We can complain about how things aren’t the way we want them to be, or we can take action and address our role and start to make some changes.
I was talking with a unhappy parent about how they wanted help with their teenage son. They wanted to be “less of the parent and more of a relative”. To step away from being a taxi service, cook or cleaner to their son and become more two adults co-caring in the same home.
What occurred to was who at the end of the day is responsible in this scenario? Who is the dictating factor? Whilst it’s certain that the son was playing a part, the parent needs to also reflect on their own behaviour. What are they engineering by capitulating to their son’s requests?
So often we complain that something is happening yet we can fail to recognise that we are also a contributing factor. How would have this unhappy parent arrived to the point where she no longer wanted to be a taxi service for her son? How has she enabled the son to learn to rely on her to do all the cleaning?
These questions are only there to stimulate awareness. To acknowledge we need to look to ourselves to start the changes we want to see happen.
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Get Real on What You Want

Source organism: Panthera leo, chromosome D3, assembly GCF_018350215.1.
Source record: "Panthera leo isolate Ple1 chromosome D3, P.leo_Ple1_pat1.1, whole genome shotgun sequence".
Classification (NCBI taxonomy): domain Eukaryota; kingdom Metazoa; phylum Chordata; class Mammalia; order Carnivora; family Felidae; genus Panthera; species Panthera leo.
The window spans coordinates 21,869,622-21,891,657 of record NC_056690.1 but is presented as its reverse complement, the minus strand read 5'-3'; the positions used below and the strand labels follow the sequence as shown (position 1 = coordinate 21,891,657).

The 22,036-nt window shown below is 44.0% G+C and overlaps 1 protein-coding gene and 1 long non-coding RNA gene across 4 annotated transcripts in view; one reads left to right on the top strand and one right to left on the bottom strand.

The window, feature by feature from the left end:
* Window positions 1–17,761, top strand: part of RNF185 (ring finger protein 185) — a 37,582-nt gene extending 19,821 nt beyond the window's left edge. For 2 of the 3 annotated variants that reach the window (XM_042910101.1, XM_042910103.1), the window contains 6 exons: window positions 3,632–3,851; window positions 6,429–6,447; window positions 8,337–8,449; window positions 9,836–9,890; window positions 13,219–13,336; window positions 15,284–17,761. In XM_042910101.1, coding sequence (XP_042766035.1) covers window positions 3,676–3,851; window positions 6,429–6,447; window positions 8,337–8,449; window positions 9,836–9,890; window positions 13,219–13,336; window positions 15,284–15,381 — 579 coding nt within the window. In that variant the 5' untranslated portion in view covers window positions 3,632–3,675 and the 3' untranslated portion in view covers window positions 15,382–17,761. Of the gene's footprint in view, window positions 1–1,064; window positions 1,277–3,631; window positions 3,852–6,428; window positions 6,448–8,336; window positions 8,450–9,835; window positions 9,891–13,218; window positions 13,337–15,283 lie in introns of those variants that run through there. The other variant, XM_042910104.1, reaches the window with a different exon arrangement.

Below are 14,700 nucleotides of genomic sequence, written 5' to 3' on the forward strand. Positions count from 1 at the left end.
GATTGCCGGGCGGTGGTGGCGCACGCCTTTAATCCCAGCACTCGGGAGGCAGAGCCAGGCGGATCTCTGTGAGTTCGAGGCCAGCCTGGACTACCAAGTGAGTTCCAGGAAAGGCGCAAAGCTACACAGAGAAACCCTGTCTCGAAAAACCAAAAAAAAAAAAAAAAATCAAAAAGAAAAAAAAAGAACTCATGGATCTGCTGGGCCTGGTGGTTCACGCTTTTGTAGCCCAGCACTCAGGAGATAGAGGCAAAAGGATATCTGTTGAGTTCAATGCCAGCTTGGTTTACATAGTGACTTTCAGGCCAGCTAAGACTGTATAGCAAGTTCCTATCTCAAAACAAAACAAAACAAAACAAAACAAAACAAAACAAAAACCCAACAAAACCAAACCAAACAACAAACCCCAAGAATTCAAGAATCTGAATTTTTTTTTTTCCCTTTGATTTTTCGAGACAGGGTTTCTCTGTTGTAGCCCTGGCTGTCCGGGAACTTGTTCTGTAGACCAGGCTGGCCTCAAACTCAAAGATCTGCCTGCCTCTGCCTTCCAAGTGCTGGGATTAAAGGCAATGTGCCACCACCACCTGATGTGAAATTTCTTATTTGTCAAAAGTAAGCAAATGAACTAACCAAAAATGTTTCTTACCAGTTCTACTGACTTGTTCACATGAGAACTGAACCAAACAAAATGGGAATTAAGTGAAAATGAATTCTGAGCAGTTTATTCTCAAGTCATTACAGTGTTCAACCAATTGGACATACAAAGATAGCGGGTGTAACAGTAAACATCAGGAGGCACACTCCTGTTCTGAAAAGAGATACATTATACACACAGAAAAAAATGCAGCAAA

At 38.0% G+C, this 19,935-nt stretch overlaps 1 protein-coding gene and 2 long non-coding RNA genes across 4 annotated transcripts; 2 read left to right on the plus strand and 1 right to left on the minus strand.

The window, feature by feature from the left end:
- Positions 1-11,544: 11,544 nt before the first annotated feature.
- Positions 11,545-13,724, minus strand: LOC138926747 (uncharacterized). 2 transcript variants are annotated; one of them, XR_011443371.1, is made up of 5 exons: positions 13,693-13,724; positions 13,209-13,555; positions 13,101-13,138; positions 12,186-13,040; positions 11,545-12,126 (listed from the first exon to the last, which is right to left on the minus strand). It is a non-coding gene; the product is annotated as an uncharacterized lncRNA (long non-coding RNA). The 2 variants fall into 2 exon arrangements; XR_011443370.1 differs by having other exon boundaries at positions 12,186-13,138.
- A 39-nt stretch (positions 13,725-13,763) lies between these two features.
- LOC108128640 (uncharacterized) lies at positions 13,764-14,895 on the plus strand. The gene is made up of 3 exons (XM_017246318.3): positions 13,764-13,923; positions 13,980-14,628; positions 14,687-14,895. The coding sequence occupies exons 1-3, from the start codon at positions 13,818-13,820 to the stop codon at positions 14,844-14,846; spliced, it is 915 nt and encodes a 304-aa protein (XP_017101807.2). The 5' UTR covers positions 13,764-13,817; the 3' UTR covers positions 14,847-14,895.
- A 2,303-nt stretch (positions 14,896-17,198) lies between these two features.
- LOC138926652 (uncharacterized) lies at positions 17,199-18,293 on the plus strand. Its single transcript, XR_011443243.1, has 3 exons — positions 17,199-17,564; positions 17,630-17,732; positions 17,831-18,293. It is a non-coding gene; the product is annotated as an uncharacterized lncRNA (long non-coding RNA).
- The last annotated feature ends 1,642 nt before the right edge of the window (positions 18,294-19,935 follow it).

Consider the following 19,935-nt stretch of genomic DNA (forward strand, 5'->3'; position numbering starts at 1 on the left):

One of the important steps after this is to understand exactly how she’d like it to be. I suggested she get specific about what she wanted. To take the general grievances she had and write down how she wanted it to be, what life would be like as more of a relative and less of a parent. Get really clear on what it was for her.
Sometimes we get so in our heads about how we like things to be yet don’t take the time to understand what that actually looks like. She may say she doesn’t want to be a taxi service, yet in reality there may be times when she needs to be, and other times when she doesn’t. Looking into the detail can make a real difference. Sometimes these things are far more doable then we think. In fact, they may only require small steps, minor adjustments, to get to achieve what we want.
Break the Generalisations
It’s just a great reminder of when we face a challenge or begin to feel like an unhappy parent we need to confront the generalisations and ask, “What specifically is bothering me? What is it exactly blocking me?” You may not get a eureka moment, but I believe you’ll have a response that is more useful to work on and start taking some action.
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About the Author
Ben Jackson is the owner of The Parent and Pupil Coach delivering behavioural change programmes for 10-16 year olds. He coaches for leadership and transition for career parents and is regularly contributing to webinars and articles.